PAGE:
United States – Measures Concerning the Importation, Marketing and Sale of Tuna and Tuna Products (AB-2012-2/DS381)

Third Participant Submission of Australia

Geneva

10 February 2012

I. INTRODUCTION

1. Mexico and the United States have appealed a number of aspects of the Panel report. Australia will address the following issues in its submission:

  1. the meaning of a "technical regulation" under Annex 1.1 of the Agreement on Technical Barriers to Trade ("TBT Agreement"); and
  2. the Panel's exercise of judicial economy in relation to Mexico's claims under Article I:1 and Article III:4 of the General Agreement on Tariffs and Trade 1994 ("GATT 1994").

2. Australia reserves the right to raise other issues in the hearing before the Appellate Body.

II. "TECHNICAL REGULATION"

3. Australia endorses the reasoning and findings of the separate opinion in relation to whether the US dolphin safe labeling provisions ("the US measures") are a technical regulation within the meaning of Annex 1.1 of the TBT Agreement. In particular, Australia endorses the view expressed in the separate opinion that private actions alone cannot make a measure de facto mandatory, turning an otherwise voluntary norm into a technical regulation.1

4. Accordingly, Australia supports the request by the United States that the Appellate Body reverse the Panel's finding that the US measures are a technical regulation within the meaning of Annex 1.1 of the TBT Agreement.

III. THE PANEL'S EXERCISE OF JUDICIAL ECONOMY

5. It is Australia's view that the Panel erred in exercising judicial economy in respect of Mexico's claims under Articles I:1 and III:4 of GATT 1994.

6. Australia recalls that the Appellate Body has previously emphasized that the aim of the dispute settlement system is "to secure a positive solution to a dispute"2 and that "to provide only a partial resolution of the matter at issue would be a false judicial economy."3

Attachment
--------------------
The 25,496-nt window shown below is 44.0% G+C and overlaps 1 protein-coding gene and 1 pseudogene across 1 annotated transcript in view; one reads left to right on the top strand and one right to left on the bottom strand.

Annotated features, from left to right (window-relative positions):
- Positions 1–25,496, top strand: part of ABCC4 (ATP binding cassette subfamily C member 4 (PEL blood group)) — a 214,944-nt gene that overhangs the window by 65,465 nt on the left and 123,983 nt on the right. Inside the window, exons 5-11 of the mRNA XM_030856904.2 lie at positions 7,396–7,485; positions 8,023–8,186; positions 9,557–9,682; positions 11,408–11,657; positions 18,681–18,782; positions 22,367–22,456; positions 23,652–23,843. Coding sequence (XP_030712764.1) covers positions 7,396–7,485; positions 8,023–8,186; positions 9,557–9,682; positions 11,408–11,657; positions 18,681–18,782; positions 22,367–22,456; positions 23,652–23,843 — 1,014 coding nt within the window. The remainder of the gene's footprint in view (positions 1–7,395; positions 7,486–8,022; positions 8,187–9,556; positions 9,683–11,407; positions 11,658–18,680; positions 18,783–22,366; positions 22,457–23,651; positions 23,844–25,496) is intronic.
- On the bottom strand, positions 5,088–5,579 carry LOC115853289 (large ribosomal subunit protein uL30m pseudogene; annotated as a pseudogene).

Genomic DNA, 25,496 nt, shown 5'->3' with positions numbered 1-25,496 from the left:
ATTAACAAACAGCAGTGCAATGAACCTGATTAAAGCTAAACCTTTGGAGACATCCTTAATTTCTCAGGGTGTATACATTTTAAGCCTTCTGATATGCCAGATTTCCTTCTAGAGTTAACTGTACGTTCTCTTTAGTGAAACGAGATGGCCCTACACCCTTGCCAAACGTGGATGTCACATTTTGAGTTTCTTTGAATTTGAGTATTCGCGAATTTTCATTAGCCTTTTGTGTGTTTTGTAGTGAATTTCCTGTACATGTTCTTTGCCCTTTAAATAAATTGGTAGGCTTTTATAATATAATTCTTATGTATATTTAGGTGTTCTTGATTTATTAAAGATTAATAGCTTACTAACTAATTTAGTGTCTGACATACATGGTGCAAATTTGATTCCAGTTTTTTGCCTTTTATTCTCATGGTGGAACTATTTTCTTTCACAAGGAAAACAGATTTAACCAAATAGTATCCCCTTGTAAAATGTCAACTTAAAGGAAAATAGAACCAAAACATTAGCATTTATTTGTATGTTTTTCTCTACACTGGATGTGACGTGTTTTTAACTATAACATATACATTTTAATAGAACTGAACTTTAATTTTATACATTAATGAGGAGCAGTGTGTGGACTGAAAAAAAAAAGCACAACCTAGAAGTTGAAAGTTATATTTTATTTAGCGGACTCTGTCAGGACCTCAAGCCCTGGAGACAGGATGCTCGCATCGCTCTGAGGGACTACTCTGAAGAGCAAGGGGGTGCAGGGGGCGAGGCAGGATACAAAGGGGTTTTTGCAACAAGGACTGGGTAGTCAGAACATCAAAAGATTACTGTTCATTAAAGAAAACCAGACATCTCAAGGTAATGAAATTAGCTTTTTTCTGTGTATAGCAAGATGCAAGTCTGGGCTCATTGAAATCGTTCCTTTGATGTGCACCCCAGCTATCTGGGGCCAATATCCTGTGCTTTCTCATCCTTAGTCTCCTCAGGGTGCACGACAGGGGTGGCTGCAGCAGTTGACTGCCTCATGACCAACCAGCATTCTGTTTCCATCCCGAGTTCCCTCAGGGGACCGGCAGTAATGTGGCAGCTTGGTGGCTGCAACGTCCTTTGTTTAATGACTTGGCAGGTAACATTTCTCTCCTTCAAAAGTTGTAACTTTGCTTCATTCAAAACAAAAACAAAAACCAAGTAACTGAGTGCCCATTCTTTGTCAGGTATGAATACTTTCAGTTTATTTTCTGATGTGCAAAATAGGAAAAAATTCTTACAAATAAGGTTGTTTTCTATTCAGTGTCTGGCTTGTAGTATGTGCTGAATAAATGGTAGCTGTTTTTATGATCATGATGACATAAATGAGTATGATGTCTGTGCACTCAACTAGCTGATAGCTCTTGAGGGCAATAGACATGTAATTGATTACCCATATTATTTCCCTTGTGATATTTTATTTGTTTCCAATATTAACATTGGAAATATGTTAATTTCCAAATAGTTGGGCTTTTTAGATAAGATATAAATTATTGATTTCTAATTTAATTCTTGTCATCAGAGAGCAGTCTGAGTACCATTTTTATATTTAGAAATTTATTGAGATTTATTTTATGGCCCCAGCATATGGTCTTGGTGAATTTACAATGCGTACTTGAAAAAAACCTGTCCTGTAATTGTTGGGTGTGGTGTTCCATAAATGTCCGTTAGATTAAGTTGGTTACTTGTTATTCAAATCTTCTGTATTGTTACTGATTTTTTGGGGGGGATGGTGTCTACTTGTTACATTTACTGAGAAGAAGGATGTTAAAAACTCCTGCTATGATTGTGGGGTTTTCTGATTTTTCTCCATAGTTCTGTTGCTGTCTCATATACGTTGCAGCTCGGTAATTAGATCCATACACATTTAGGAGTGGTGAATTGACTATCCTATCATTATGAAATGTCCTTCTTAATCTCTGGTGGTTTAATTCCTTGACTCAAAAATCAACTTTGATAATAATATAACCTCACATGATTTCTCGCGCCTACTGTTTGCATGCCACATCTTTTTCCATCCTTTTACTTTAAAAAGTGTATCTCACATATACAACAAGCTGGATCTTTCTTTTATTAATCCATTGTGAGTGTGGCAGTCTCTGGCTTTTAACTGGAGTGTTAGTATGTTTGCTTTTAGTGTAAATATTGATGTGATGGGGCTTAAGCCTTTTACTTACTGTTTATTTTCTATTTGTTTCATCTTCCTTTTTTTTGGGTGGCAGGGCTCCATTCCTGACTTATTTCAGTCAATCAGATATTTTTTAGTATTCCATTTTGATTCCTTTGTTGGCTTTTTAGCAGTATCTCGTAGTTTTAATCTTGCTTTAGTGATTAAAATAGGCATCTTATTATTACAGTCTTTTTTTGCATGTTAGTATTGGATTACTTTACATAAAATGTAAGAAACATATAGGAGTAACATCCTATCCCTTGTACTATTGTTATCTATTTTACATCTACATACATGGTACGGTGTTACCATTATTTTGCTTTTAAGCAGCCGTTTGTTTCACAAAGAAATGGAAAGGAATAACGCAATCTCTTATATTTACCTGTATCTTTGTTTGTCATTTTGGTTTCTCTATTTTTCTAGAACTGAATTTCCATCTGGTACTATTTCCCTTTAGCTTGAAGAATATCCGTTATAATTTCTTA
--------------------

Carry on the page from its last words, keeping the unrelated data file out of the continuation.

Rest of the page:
7. Subsequently, in Brazil – Tyres, the Appellate Body reiterated this statement and went on to say that "a panel's discretion to decline to rule on different claims of inconsistency adduced in relation to the same measure is limited by its duty to make findings that will allow the DSB to make sufficiently precise recommendations and rulings 'in order to ensure effective resolution of disputes to the benefit of all Members'."4

8. Having regard to the previous findings of the Appellate Body, Australia considers that, in view of the lack of consensus among the panelists as to whether the US measures met the threshold requirements of being a technical regulation within the meaning of Annex 1.1 of the TBT Agreement, the Panel's failure to address Mexico's claims of inconsistency under Article I:1 and Article III:4 of GATT 1994 constituted false judicial economy and a legal error.

9. We take this view having regard to:

  1. the possibility of the Panel's finding being reversed;
  2. the simultaneous and cumulative application of Article I:1 and Article III:4 of GATT 1994 and Article 2.1 of the TBT Agreement;5 and
  3. the differences in scope and application of each of the non-discrimination obligations contained in those provisions.6

10. Should the Appellate Body find that there are sufficient findings of fact from the Panel's record to enable it to complete the analysis in relation to Article I:1 and Article III:4 of GATT 1994, Australia would welcome the Appellate Body doing so. In such circumstances, Australia requests that the Appellate Body refer to Australia's discussion of Article I:1 and Article III:4 of GATT 1994 in its third party submission to the Panel.7